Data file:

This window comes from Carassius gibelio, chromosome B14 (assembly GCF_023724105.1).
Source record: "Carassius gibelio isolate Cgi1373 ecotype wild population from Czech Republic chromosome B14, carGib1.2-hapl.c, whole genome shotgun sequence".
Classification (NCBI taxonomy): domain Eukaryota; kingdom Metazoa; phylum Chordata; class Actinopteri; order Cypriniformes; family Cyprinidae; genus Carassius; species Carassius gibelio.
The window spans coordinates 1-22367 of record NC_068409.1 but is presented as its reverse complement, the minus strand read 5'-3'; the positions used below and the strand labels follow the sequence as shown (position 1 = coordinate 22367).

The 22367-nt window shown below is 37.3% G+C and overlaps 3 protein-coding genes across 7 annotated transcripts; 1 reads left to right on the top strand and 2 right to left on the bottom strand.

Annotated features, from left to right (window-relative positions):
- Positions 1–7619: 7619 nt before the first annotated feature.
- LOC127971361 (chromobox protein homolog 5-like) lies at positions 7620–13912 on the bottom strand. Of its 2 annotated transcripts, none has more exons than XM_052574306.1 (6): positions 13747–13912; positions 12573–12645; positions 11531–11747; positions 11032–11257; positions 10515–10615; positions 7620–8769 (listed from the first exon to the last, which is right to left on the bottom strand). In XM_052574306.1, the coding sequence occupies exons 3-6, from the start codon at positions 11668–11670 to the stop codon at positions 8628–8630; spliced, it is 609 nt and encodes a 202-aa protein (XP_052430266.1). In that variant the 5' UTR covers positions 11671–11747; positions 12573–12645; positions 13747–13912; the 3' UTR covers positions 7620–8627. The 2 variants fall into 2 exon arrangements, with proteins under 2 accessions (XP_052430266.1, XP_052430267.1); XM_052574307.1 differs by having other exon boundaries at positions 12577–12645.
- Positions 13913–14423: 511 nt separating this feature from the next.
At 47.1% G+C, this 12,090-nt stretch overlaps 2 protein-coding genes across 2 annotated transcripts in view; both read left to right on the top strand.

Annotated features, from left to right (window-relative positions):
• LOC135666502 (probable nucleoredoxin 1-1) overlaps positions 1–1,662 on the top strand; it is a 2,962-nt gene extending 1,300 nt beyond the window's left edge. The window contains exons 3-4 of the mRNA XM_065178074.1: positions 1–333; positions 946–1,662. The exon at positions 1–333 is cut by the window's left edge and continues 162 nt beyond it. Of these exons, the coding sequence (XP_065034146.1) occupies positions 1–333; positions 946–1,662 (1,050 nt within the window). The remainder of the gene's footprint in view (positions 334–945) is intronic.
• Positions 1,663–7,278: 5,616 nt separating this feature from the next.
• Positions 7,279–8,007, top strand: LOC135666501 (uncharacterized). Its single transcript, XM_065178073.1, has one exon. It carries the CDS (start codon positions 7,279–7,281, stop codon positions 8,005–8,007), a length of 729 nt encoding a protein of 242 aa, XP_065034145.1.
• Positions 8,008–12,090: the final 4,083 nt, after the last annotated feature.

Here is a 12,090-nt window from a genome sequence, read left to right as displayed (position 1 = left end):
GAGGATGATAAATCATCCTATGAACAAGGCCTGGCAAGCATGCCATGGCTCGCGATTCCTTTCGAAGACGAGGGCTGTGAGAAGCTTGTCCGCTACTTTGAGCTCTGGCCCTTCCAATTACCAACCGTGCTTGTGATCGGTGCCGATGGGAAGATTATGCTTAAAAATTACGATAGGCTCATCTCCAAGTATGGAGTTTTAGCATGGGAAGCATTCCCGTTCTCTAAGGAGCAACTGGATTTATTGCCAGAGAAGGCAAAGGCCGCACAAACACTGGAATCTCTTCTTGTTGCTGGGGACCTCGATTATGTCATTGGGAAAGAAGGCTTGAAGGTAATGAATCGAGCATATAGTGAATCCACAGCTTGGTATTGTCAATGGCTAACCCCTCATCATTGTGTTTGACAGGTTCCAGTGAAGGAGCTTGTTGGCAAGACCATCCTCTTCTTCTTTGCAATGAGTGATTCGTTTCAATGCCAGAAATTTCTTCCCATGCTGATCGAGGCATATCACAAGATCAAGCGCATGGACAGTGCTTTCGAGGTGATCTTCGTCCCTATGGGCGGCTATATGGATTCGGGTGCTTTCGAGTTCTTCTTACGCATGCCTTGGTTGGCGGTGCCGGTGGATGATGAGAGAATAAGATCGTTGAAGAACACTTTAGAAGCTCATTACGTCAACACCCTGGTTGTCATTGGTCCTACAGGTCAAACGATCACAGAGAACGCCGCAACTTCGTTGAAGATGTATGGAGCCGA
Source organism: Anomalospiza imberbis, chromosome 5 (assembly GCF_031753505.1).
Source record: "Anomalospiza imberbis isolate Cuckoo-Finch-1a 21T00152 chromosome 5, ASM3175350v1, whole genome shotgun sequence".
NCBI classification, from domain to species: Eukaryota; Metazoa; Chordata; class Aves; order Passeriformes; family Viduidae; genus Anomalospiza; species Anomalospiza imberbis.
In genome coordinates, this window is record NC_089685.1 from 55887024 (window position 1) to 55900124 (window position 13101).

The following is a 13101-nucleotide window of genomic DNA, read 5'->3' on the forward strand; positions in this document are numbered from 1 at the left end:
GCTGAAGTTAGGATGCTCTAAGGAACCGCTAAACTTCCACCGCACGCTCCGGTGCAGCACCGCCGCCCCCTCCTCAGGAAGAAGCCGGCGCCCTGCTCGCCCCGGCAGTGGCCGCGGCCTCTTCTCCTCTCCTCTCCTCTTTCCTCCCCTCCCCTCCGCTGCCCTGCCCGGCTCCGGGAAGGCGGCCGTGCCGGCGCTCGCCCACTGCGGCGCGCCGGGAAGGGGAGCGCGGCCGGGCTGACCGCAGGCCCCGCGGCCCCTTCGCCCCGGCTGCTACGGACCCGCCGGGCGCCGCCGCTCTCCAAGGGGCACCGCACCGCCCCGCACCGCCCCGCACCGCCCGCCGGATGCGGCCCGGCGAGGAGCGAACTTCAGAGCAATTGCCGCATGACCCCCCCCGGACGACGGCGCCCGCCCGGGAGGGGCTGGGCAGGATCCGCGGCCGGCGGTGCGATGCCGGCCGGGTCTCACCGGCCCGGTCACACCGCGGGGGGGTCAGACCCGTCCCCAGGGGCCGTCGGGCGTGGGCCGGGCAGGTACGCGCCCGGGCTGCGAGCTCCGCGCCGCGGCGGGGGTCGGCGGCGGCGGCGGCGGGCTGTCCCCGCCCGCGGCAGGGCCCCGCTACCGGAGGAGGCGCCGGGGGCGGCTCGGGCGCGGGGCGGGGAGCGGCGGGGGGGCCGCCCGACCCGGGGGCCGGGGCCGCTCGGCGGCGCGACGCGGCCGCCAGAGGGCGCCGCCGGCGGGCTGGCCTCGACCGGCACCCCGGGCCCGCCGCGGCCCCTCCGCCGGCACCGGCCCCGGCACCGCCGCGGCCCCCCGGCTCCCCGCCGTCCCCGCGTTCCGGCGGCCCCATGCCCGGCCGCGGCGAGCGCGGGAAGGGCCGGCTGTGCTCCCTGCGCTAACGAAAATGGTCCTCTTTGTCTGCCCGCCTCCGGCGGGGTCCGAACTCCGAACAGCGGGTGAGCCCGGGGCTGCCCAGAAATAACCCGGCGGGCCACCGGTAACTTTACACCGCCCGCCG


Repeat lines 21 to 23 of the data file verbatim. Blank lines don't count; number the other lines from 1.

In genome coordinates, this window is record NC_089685.1 from 55887024 (window position 1) to 55900124 (window position 13101).

The following is a 13101-nucleotide window of genomic DNA, read 5'->3' on the forward strand; positions in this document are numbered from 1 at the left end:
GCTGAAGTTAGGATGCTCTAAGGAACCGCTAAACTTCCACCGCACGCTCCGGTGCAGCACCGCCGCCCCCTCCTCAGGAAGAAGCCGGCGCCCTGCTCGCCCCGGCAGTGGCCGCGGCCTCTTCTCCTCTCCTCTCCTCTTTCCTCCCCTCCCCTCCGCTGCCCTGCCCGGCTCCGGGAAGGCGGCCGTGCCGGCGCTCGCCCACTGCGGCGCGCCGGGAAGGGGAGCGCGGCCGGGCTGACCGCAGGCCCCGCGGCCCCTTCGCCCCGGCTGCTACGGACCCGCCGGGCGCCGCCGCTCTCCAAGGGGCACCGCACCGCCCCGCACCGCCCCGCACCGCCCGCCGGATGCGGCCCGGCGAGGAGCGAACTTCAGAGCAATTGCCGCATGACCCCCCCCGGACGACGGCGCCCGCCCGGGAGGGGCTGGGCAGGATCCGCGGCCGGCGGTGCGATGCCGGCCGGGTCTCACCGGCCCGGTCACACCGCGGGGGGGTCAGACCCGTCCCCAGGGGCCGTCGGGCGTGGGCCGGGCAGGTACGCGCCCGGGCTGCGAGCTCCGCGCCGCGGCGGGGGTCGGCGGCGGCGGCGGCGGGCTGTCCCCGCCCGCGGCAGGGCCCCGCTACCGGAGGAGGCGCCGGGGGCGGCTCGGGCGCGGGGCGGGGAGCGGCGGGGGGGCCGCCCGACCCGGGGGCCGGGGCCGCTCGGCGGCGCGACGCGGCCGCCAGAGGGCGCCGCCGGCGGGCTGGCCTCGACCGGCACCCCGGGCCCGCCGCGGCCCCTCCGCCGGCACCGGCCCCGGCACCGCCGCGGCCCCCCGGCTCCCCGCCGTCCCCGCGTTCCGGCGGCCCCATGCCCGGCCGCGGCGAGCGCGGGAAGGGCCGGCTGTGCTCCCTGCGCTAACGAAAATGGTCCTCTTTGTCTGCCCGCCTCCGGCGGGGTCCGAACTCCGAACAGCGGGTGAGCCCGGGGCTGCCCAGAAATAACCCGGCGGGCCACCGGTAACTTTACACCGCCCGCCG